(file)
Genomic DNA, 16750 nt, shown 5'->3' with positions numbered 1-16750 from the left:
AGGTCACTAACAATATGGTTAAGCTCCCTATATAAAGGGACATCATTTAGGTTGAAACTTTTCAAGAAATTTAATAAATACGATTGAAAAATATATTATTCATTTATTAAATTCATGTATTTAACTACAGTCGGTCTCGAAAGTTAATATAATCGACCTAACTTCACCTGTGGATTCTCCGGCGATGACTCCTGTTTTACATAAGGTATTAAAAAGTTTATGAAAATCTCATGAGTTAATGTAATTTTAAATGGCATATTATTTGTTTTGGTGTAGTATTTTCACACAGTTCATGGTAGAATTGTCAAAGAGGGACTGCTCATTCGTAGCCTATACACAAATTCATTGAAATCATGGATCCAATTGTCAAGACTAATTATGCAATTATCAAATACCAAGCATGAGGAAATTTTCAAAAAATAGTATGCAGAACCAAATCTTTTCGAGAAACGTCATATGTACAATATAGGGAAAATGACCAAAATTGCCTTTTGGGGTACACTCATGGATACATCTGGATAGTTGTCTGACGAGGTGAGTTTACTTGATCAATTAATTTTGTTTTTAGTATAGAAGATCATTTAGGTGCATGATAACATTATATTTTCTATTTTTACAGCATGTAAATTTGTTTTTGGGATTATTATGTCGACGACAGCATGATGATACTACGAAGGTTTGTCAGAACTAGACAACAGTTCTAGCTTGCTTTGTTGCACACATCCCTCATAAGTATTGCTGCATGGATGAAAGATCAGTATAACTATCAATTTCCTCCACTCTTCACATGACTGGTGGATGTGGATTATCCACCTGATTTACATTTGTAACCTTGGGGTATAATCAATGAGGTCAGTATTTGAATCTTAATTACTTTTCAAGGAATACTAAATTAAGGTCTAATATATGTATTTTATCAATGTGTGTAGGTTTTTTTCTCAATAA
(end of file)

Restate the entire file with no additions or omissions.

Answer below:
Genomic DNA, 16750 nt, shown 5'->3' with positions numbered 1-16750 from the left:
AGGTCACTAACAATATGGTTAAGCTCCCTATATAAAGGGACATCATTTAGGTTGAAACTTTTCAAGAAATTTAATAAATACGATTGAAAAATATATTATTCATTTATTAAATTCATGTATTTAACTACAGTCGGTCTCGAAAGTTAATATAATCGACCTAACTTCACCTGTGGATTCTCCGGCGATGACTCCTGTTTTACATAAGGTATTAAAAAGTTTATGAAAATCTCATGAGTTAATGTAATTTTAAATGGCATATTATTTGTTTTGGTGTAGTATTTTCACACAGTTCATGGTAGAATTGTCAAAGAGGGACTGCTCATTCGTAGCCTATACACAAATTCATTGAAATCATGGATCCAATTGTCAAGACTAATTATGCAATTATCAAATACCAAGCATGAGGAAATTTTCAAAAAATAGTATGCAGAACCAAATCTTTTCGAGAAACGTCATATGTACAATATAGGGAAAATGACCAAAATTGCCTTTTGGGGTACACTCATGGATACATCTGGATAGTTGTCTGACGAGGTGAGTTTACTTGATCAATTAATTTTGTTTTTAGTATAGAAGATCATTTAGGTGCATGATAACATTATATTTTCTATTTTTACAGCATGTAAATTTGTTTTTGGGATTATTATGTCGACGACAGCATGATGATACTACGAAGGTTTGTCAGAACTAGACAACAGTTCTAGCTTGCTTTGTTGCACACATCCCTCATAAGTATTGCTGCATGGATGAAAGATCAGTATAACTATCAATTTCCTCCACTCTTCACATGACTGGTGGATGTGGATTATCCACCTGATTTACATTTGTAACCTTGGGGTATAATCAATGAGGTCAGTATTTGAATCTTAATTACTTTTCAAGGAATACTAAATTAAGGTCTAATATATGTATTTTATCAATGTGTGTAGGTTTTTTTCTCAATAA